Writing, concerts, theatre and a little bit of travel

Sulari Gentill’s Rowland Sinclair Mysteries

Sulari Gentill is onto a good thing with her collection of Rowland Sinclair mysteries. This is the seventh in the series and I have read all but one. The stories are a little like Enid Blyton’s Famous Five for grown-ups. Rowland Sinclair and his friends have many adventures but they revive themselves with gin and tonic rather than cocoa. Rowland is the youngest son in a wealthy Sydney family – so he has the means to do all manner of things – in this case, participate in a car race in his yellow Mercedes on the dangerous Maroubra Speedway.

Maroubra speedway2.png

Maroubra Speedway 1


Rowland and his artistic friends are disapproved of by his older brother Wilfred – the head of the family. But the family is so well-heeled, it is a case of, What will Rowley be up to next? And Wilfred  telephones for a doctor or sends for a chauffeur to rescue Rowley from numerous tight-spots.

yellow mercedes


Each chapter references an article written about an event or phenomenon in 1930s Australia. The historical period is particularly well described and it’s for this that I enjoy reading the books as much as the detective aspect. Sulari Gentill has a special skill in depicting place and time. In this book, Rowland has almost too many scrapes – but the reader, along with Rowland and his friends, is kept on tenterhooks trying to solve a murder – along the way getting entangled with SP bookies and, in particular, the very right wing pro Nazi Eric Campbell and the New Guard.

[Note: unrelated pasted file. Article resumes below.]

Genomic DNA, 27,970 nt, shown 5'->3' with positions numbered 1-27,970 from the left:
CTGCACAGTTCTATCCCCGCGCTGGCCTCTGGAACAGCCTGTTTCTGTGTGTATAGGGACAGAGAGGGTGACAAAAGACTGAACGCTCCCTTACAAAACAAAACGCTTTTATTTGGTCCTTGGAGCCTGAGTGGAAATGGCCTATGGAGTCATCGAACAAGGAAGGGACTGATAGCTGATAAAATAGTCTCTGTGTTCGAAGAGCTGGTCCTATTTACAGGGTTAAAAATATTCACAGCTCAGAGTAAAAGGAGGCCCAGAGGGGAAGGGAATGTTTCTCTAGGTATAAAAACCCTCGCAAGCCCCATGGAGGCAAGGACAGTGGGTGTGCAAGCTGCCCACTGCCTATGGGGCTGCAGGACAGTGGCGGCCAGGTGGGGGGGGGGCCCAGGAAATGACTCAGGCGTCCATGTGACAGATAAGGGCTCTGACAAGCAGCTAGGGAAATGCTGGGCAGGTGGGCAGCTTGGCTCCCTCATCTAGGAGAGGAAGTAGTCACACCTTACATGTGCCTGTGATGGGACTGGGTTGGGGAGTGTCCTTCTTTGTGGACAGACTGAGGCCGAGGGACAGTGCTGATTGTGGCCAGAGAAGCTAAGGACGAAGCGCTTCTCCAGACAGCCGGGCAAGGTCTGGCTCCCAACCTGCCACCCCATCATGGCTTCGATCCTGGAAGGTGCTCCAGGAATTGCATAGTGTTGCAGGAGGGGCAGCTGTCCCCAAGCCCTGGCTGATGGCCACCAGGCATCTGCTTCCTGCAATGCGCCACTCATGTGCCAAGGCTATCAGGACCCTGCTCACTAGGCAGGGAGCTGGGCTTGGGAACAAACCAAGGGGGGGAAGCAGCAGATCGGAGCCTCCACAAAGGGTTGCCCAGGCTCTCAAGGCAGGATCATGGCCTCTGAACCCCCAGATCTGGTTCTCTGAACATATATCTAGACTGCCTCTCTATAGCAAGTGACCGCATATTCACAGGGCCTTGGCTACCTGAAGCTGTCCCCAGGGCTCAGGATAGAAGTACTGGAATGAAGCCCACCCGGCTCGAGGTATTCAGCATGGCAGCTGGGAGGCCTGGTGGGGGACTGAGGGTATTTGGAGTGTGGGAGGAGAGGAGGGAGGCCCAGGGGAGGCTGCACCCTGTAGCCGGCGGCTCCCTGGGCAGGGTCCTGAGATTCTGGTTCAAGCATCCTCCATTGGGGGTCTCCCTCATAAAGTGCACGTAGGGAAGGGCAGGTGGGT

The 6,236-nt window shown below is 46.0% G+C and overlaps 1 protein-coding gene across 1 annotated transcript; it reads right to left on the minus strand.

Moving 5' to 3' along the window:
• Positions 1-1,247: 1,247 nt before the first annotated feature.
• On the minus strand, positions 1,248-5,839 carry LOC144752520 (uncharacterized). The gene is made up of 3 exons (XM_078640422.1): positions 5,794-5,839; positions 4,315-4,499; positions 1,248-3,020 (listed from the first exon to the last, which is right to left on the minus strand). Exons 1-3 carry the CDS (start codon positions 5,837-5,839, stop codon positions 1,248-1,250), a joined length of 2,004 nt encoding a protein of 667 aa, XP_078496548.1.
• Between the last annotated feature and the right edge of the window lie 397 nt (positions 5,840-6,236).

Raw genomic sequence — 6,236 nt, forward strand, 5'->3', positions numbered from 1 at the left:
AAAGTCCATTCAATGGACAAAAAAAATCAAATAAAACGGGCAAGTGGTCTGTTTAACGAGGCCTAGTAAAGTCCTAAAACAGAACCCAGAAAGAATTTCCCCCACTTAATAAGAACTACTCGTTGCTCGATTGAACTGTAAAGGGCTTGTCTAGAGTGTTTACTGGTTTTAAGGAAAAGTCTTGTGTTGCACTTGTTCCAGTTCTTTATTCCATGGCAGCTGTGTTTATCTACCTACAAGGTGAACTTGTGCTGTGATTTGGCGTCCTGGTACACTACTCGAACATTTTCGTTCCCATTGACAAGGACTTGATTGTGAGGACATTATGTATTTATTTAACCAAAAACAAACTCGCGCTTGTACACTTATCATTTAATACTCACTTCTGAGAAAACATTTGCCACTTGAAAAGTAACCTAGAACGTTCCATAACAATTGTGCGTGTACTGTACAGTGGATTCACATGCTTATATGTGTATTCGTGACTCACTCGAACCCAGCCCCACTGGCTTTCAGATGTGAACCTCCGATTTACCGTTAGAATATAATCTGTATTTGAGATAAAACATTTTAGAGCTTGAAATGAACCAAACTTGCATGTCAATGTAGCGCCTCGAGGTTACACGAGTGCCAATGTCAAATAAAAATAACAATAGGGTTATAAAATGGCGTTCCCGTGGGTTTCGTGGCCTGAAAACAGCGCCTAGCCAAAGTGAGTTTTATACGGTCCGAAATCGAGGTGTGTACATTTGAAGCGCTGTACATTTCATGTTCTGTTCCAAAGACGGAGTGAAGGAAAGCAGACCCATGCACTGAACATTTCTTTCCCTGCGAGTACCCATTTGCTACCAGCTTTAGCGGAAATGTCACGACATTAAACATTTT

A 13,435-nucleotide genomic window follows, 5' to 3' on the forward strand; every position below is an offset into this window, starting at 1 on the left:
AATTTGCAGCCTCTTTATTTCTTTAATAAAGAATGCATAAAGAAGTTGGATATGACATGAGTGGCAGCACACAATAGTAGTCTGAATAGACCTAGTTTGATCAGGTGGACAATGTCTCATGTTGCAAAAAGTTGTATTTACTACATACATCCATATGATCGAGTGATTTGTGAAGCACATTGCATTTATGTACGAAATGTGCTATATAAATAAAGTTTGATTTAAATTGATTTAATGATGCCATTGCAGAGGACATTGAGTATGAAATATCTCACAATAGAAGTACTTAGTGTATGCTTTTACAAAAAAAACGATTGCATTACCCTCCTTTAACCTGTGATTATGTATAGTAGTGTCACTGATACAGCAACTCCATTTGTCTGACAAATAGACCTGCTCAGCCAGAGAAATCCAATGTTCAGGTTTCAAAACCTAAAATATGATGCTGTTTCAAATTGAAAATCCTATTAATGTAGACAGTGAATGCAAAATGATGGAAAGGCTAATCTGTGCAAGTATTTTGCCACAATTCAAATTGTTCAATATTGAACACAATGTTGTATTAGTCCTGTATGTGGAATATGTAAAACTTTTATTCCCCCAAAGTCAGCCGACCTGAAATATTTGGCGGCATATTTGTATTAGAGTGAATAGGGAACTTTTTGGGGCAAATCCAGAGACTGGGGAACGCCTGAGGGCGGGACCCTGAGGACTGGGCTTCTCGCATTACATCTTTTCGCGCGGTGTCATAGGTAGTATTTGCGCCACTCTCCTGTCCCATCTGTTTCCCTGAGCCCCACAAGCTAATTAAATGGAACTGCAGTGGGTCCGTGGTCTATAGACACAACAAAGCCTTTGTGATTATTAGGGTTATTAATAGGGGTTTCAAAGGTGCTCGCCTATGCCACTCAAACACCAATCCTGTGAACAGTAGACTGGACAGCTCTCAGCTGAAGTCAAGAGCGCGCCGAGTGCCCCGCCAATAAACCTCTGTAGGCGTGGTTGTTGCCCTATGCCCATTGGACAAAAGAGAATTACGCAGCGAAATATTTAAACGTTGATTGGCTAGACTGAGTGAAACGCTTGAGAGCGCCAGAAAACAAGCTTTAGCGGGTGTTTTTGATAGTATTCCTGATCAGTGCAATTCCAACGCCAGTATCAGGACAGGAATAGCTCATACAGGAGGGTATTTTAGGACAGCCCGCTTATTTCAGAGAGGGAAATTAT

Colonel Eric Campbell


Earlier this year I wrote about the enterprising work of Ensemble Franҫaix, a trio of Oboe (Emmanuel Cassimatis), Bassoon (Matthew Kneale) and Piano (Nicholas Young). They have now returned from a successful time at the Osaka Chamber Music Competition and on Friday 21st July were joined by guest artist Natalie Wong, harp to present a lunch-time concert at the South Melbourne Town Hall.

ensemble francaix in Osaka 1

That week, Emmanuel had a bike accident leaving the outward evidence of a black eye, but he must have been very much shaken by the experience – others might well pull out of a challenging concert in the same week. Apart from playing only one movement of the opening piece, the Poulenc trio, he played the program as though he were under no difficulties at all.

ensemble francaix at ANAM

One of the many commendable things about this group is that, although they are young and relatively new to the music scene, they commission works.  In this program we heard Silk Road, by local composer and brilliant pianist, Peter de Jager and a piece by Natalie Wong, I recount I construe. For both of these pieces the trio was joined by Wong on harp. I was entranced by the way de Jager combined harp and piano – a prepared piano giving an oriental flavour to the whole, which, for me, was a seamless melding of east and west. Natalie’s piece was at times lyrical and at times playful – to the extent of briefly having Emmanuel and Matthew play on just their double reeds.

mondrian chequerboard

The concert finished with Mondrian Interiors, by local composer Stuart Greenbaum, who was in the audience. The Ensemble was joined by clarinet and horn. Each of the eight movements depicts, or was inspired, by paintings of Mondrian that the composer saw at an exhibition in London in 1997. The piece was composed ten years later. The images were projected as each movement was played.

Mondrian church at Domburg

I look forward very much to further concerts by Ensemble Franҫaix. To support them in their commissioning of new works, go to their website:

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